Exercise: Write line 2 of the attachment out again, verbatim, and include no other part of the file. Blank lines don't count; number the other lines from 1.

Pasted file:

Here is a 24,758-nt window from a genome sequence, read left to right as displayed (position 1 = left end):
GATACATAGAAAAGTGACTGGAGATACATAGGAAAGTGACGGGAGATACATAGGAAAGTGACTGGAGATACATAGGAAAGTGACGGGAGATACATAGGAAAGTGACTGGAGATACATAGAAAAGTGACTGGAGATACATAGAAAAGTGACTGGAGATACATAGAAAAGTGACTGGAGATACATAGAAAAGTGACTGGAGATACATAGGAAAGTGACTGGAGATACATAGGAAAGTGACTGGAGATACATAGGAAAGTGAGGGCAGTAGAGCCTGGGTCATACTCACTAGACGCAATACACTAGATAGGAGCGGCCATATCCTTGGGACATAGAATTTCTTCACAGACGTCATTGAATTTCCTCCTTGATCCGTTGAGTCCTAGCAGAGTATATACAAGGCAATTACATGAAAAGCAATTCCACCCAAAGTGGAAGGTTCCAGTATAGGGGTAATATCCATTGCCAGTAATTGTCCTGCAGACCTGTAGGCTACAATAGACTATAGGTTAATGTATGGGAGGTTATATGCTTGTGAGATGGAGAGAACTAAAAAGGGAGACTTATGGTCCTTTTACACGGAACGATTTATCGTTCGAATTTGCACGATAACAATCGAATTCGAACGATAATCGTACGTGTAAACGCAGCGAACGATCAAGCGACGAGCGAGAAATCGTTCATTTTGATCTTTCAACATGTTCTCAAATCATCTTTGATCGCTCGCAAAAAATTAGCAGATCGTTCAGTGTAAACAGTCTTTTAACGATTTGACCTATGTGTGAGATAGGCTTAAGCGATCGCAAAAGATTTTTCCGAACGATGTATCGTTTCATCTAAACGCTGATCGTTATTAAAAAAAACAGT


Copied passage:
GATACATAGAAAAGTGACTGGAGATACATAGGAAAGTGACGGGAGATACATAGGAAAGTGACTGGAGATACATAGGAAAGTGACGGGAGATACATAGGAAAGTGACTGGAGATACATAGAAAAGTGACTGGAGATACATAGAAAAGTGACTGGAGATACATAGAAAAGTGACTGGAGATACATAGAAAAGTGACTGGAGATACATAGGAAAGTGACTGGAGATACATAGGAAAGTGACTGGAGATACATAGGAAAGTGAGGGCAGTAGAGCCTGGGTCATACTCACTAGACGCAATACACTAGATAGGAGCGGCCATATCCTTGGGACATAGAATTTCTTCACAGACGTCATTGAATTTCCTCCTTGATCCGTTGAGTCCTAGCAGAGTATATACAAGGCAATTACATGAAAAGCAATTCCACCCAAAGTGGAAGGTTCCAGTATAGGGGTAATATCCATTGCCAGTAATTGTCCTGCAGACCTGTAGGCTACAATAGACTATAGGTTAATGTATGGGAGGTTATATGCTTGTGAGATGGAGAGAACTAAAAAGGGAGACTTATGGTCCTTTTACACGGAACGATTTATCGTTCGAATTTGCACGATAACAATCGAATTCGAACGATAATCGTACGTGTAAACGCAGCGAACGATCAAGCGACGAGCGAGAAATCGTTCATTTTGATCTTTCAACATGTTCTCAAATCATCTTTGATCGCTCGCAAAAAATTAGCAGATCGTTCAGTGTAAACAGTCTTTTAACGATTTGACCTATGTGTGAGATAGGCTTAAGCGATCGCAAAAGATTTTTCCGAACGATGTATCGTTTCATCTAAACGCTGATCGTTATTAAAAAAAACAGT